"He must be a miracle worker."
"Yes. She is." Savanna reached into her purse and pulled out a slip of paper. She pressed it into his hand. "This is her address. See her. Please. She helped cure me. She can do the same for you."
"Cured your leukemia?" Will said, baffled. "How?"
"She worked with me and together we killed it."
What a strange way to put it. We killed it—not cured it ... killed it.
"She can help you kill yours. She has ways," Savanna said, as if that explained it all.
"Oh, well," he said, not knowing quite how to respond. He supposed word had got out about his malignancy, but it seemed so bizarre to have a patient refer him for treatment. "I don't think ..."
"She cured me, Dr. Burleigh. Maybe she can cure you." Her bright blue eyes begged him. "Please go see her. Please."
After Savanna left, Will called her oncologist who was flabbergasted that Savanna was still alive. Singh confirmed that she'd had her first dose of chemotherapy and never returned for the rest, never returned his staff's repeated calls to her home.
The oncologist guessed that Savanna had had a spontaneous remission—extremely rare in ALL, but it happened. Will agreed. A spontaneous remission. What else could it be?
But over the next few days Savanna's words haunted him: She cured me, Dr. Burleigh. Maybe she can cure you. Please go see her. Please.
And now, against all reason, against all common sense, here he was.
* * *
"How is Savanna?" she said.
"Fine, as far as I can tell. She told me you cured her leukemia."
"I am glad she's doing well."
That wasn't what he was looking for. "Did you?" he said. "Cure her?"
Her answer startled him. Here was a perfect opportunity to take credit for Savanna's spontaneous remission—he'd handed it to her on the proverbial silver platter—and she was denying it.
"But she says you did."
"That is very generous of Savanna, but I merely helped her toward a cure."
This wasn't going the way Will had expected. Why was she dodging credit? Why so evasive? Does she think I'm with the Department of Health or Consumer Affairs?
Or is she mimicking me?
Either way, he wanted to bring this to a head.
"All right then: Can you help me the same way?"
"I can try."
Frustration nibbled at him. She wasn't following his imagined script: No promises of a cure, and she hadn't even mentioned money. She was acting very professional. And that bothered him.
"And the cost?"
He had expected nothing from this encounter beyond satisfying his curiosity, and was willing to pay for that—up to a point. But he didn't want to be ripped off for some ungodly sum.
"Let us first see if I can help you. Come this way."
No money down. All right, so maybe she wasn't a bunco artist. Maybe she was just another delusional character who thought she had a direct line to the secrets of the universe. Her kind, despite their sincerity, were still almost as dangerous as the larcenous phony if they kept sick people away from proven therapy.
Then why the hell am I here?
Because you're a coward, he heard a voice say in his head. Because you can't face the proven therapy for what you've got.
She stepped through the beaded curtain and held it aside for him. He followed her through the doorway and down a narrow, curved set of stairs to another candlelit room in the basement. No windows here, however, and hence no rainbows dancing around the room. A pair of oak chairs and a small oak table, similar in provenance to the ones upstairs, were the only furniture. On the table, four oddly shaped metal objects, each a different color, were arranged on a white cloth. But the feature that grabbed Will's attention was the large rectangular opening cut into the concrete slab of the basement floor. It looked to be about four by eight feet, and was filled with sand.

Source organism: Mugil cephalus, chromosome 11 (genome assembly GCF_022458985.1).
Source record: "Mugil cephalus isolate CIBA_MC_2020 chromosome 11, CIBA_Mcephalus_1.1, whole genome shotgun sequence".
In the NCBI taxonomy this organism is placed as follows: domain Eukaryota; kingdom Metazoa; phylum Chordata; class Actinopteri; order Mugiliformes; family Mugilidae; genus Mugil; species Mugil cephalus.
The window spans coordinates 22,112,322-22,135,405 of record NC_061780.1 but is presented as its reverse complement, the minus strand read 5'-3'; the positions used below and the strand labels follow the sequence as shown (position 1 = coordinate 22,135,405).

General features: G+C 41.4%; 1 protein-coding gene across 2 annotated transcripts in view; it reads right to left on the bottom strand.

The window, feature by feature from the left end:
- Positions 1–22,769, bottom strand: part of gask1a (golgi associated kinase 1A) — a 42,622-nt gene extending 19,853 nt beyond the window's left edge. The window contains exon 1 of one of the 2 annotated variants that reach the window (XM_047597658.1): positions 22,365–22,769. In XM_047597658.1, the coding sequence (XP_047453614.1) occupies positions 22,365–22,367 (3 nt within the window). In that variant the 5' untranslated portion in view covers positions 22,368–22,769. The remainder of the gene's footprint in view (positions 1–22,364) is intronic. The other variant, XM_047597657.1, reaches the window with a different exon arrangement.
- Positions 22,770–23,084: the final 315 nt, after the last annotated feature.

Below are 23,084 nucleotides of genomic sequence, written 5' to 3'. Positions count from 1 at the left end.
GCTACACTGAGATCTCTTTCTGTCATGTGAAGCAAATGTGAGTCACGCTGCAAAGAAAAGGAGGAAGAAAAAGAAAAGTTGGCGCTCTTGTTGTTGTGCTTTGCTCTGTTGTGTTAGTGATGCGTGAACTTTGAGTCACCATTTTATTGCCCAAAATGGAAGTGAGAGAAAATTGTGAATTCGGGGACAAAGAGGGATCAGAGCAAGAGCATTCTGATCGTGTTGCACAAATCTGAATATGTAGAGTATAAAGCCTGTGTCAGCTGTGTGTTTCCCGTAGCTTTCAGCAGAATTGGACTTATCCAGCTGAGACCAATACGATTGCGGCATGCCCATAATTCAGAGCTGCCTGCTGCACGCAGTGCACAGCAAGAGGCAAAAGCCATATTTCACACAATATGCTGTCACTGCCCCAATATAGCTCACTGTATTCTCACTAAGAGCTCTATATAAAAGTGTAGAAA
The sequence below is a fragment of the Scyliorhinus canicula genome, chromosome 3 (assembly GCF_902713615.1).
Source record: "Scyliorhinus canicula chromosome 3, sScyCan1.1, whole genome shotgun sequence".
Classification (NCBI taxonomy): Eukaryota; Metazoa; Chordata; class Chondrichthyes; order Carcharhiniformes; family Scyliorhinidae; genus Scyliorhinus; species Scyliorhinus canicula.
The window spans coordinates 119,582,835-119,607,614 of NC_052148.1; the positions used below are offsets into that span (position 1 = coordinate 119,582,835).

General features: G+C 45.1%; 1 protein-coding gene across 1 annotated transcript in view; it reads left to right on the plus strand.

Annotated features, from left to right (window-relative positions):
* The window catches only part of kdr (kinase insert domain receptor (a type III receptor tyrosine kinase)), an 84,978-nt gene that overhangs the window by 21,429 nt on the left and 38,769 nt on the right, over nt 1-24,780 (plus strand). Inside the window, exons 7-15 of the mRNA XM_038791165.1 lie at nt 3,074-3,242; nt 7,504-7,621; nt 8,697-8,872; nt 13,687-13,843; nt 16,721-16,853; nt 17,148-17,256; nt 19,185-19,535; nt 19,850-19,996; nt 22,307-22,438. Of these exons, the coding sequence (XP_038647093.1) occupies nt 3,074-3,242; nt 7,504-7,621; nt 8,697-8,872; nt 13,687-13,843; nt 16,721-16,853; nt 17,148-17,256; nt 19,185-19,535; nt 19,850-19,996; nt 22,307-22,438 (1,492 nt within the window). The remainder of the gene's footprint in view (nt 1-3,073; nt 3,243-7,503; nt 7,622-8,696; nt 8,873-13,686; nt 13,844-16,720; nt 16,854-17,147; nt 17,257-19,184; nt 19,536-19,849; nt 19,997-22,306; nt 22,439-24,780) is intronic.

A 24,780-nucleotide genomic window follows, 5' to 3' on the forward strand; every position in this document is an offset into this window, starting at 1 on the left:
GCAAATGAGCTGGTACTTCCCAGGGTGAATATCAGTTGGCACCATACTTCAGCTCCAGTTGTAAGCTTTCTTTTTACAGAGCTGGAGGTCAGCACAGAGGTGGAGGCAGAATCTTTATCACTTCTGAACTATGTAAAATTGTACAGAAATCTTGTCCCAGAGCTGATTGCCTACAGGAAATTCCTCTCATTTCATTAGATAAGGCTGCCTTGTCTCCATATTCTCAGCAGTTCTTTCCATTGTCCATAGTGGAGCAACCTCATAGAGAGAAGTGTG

Westchester County seemed light years away.
"Remove your shoes and lie down, please," she said, pointing to the opening.
"Yes. On the sand."
"Because I wish you to be in contact with the earth."
Curiouser and curiouser, he thought as he sat on one of the chairs and pulled off his loafers and socks. I must be more desperate than I imagined.
He padded across the cool concrete of the floor to the makeshift sandbox, but paused on the edge like a hesitant swimmer contemplating a cold pool. Did she really mean for him to ...?
"You did say to lie down."
"Yes, I did."
She didn't look at him; she was intent on her metal things, handling them one at a time. Each ran about eight inches long, slim and cylindrical at one end, flaring and flattening to a rough, wavy triangular shape at the other.
"Flat on your back, please. Don't worry. It's dry. You won't catch a cold."
A cold is the least of my worries, he thought.
Feeling slightly ridiculous, he stepped onto the cool granular bed and stretched out. As the back of his head came to rest on the sand, he realized he'd reap an extra benefit from the turtleneck shirt: no sand down his collar.
"How does it feel?" she said, stepping closer and looking down at him.
A flicker of a smile, and he realized he was pleased he could make her smile. He wanted to dislike her, distrust her—bunco or bonkers, either way she could cause harm to the wrong person—but found himself responding to, and envying, her aura of serenity.
Aura ... listen to me. Been here ten minutes and already I'm starting to sound new-agey myself.
"Press your heels and your palms into the sand. That's your Mother you're feeling."
"My mother died five years ago."
"No, I mean the Mother of us all. The earth."
Oh, boy, he thought. Here it comes.
"It is one of the tragedies of modern living that we never touch her. Industrial society has cut off its inhabitants from the living world. You live and work in structures made of dead material, travel enclosed in rubber and steel, and even when you stroll through the pockets of living things you call 'parks,' it is with your feet encased in rubber sneakers treading macadam paths. Think: when was the last time your body was in contact with the earth—when was the last time even the soles of your shoes touched her soil? Why do you see people lined up in their cars like steel lemmings heading for the beaches? It is the only time all year they actually touch their Mother. They come away feeling renewed after merely brushing her hem."
Excerpted from The Fifth Harmonic by F. Paul Wilson. Copyright © 2003 F. Paul Wilson. Excerpted by permission of Hampton Roads Publishing Company, Inc..